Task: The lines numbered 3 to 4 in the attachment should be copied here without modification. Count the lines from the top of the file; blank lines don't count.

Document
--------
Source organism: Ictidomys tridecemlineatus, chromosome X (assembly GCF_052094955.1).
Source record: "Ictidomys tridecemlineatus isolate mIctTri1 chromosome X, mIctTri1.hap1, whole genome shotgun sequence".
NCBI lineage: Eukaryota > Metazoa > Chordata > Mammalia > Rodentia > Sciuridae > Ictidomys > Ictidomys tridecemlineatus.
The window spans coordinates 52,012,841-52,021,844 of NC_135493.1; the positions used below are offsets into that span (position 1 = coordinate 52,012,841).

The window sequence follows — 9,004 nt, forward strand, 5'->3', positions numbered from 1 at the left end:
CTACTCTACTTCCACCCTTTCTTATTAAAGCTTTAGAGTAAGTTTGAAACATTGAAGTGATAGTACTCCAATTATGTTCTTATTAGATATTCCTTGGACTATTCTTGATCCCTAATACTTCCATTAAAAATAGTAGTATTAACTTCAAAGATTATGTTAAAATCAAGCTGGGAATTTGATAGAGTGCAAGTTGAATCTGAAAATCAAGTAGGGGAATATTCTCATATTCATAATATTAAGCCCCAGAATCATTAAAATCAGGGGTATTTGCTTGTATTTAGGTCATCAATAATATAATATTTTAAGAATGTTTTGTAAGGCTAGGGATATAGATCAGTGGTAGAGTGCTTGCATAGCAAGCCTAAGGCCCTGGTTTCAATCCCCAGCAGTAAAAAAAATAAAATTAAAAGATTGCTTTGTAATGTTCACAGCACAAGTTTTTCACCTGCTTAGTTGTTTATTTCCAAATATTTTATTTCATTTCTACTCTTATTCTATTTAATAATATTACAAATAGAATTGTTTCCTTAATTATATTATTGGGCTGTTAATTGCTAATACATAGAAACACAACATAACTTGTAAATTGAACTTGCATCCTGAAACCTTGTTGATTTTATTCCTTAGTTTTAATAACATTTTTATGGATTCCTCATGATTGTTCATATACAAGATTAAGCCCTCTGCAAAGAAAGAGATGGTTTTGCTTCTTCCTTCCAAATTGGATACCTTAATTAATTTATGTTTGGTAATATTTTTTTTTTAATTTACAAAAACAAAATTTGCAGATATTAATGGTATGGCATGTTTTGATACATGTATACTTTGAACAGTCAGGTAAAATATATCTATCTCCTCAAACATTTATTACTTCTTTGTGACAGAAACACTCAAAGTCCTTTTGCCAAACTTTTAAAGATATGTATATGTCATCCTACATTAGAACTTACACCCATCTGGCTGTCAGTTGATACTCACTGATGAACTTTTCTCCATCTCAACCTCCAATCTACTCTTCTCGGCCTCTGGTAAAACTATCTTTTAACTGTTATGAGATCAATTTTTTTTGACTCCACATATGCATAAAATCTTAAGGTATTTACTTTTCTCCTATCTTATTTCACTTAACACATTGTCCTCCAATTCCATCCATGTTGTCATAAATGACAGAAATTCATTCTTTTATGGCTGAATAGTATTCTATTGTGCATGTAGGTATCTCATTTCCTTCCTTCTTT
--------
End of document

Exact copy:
NCBI lineage: Eukaryota > Metazoa > Chordata > Mammalia > Rodentia > Sciuridae > Ictidomys > Ictidomys tridecemlineatus.
The window spans coordinates 52,012,841-52,021,844 of NC_135493.1; the positions used below are offsets into that span (position 1 = coordinate 52,012,841).